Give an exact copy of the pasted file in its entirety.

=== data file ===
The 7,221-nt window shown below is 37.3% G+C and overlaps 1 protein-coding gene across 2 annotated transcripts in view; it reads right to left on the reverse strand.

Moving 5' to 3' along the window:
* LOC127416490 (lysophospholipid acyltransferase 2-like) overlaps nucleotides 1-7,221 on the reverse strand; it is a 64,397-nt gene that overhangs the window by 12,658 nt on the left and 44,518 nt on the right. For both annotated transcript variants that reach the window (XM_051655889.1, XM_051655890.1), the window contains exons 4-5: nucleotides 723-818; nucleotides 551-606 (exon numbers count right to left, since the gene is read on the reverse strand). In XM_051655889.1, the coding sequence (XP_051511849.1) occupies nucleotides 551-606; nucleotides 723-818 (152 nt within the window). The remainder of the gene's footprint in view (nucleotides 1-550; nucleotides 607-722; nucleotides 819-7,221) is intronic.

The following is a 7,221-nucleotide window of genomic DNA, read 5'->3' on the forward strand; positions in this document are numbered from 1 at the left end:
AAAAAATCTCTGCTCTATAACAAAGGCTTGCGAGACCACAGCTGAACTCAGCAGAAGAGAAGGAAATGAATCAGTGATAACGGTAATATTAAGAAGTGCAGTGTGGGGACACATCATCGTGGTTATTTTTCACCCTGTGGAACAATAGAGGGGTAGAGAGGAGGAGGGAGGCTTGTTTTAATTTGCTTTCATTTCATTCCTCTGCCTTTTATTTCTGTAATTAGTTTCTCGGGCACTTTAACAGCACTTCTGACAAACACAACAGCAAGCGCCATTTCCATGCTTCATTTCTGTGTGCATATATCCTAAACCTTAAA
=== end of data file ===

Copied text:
The 7,221-nt window shown below is 37.3% G+C and overlaps 1 protein-coding gene across 2 annotated transcripts in view; it reads right to left on the reverse strand.

Moving 5' to 3' along the window:
* LOC127416490 (lysophospholipid acyltransferase 2-like) overlaps nucleotides 1-7,221 on the reverse strand; it is a 64,397-nt gene that overhangs the window by 12,658 nt on the left and 44,518 nt on the right. For both annotated transcript variants that reach the window (XM_051655889.1, XM_051655890.1), the window contains exons 4-5: nucleotides 723-818; nucleotides 551-606 (exon numbers count right to left, since the gene is read on the reverse strand). In XM_051655889.1, the coding sequence (XP_051511849.1) occupies nucleotides 551-606; nucleotides 723-818 (152 nt within the window). The remainder of the gene's footprint in view (nucleotides 1-550; nucleotides 607-722; nucleotides 819-7,221) is intronic.

The following is a 7,221-nucleotide window of genomic DNA, read 5'->3' on the forward strand; positions in this document are numbered from 1 at the left end:
AAAAAATCTCTGCTCTATAACAAAGGCTTGCGAGACCACAGCTGAACTCAGCAGAAGAGAAGGAAATGAATCAGTGATAACGGTAATATTAAGAAGTGCAGTGTGGGGACACATCATCGTGGTTATTTTTCACCCTGTGGAACAATAGAGGGGTAGAGAGGAGGAGGGAGGCTTGTTTTAATTTGCTTTCATTTCATTCCTCTGCCTTTTATTTCTGTAATTAGTTTCTCGGGCACTTTAACAGCACTTCTGACAAACACAACAGCAAGCGCCATTTCCATGCTTCATTTCTGTGTGCATATATCCTAAACCTTAAA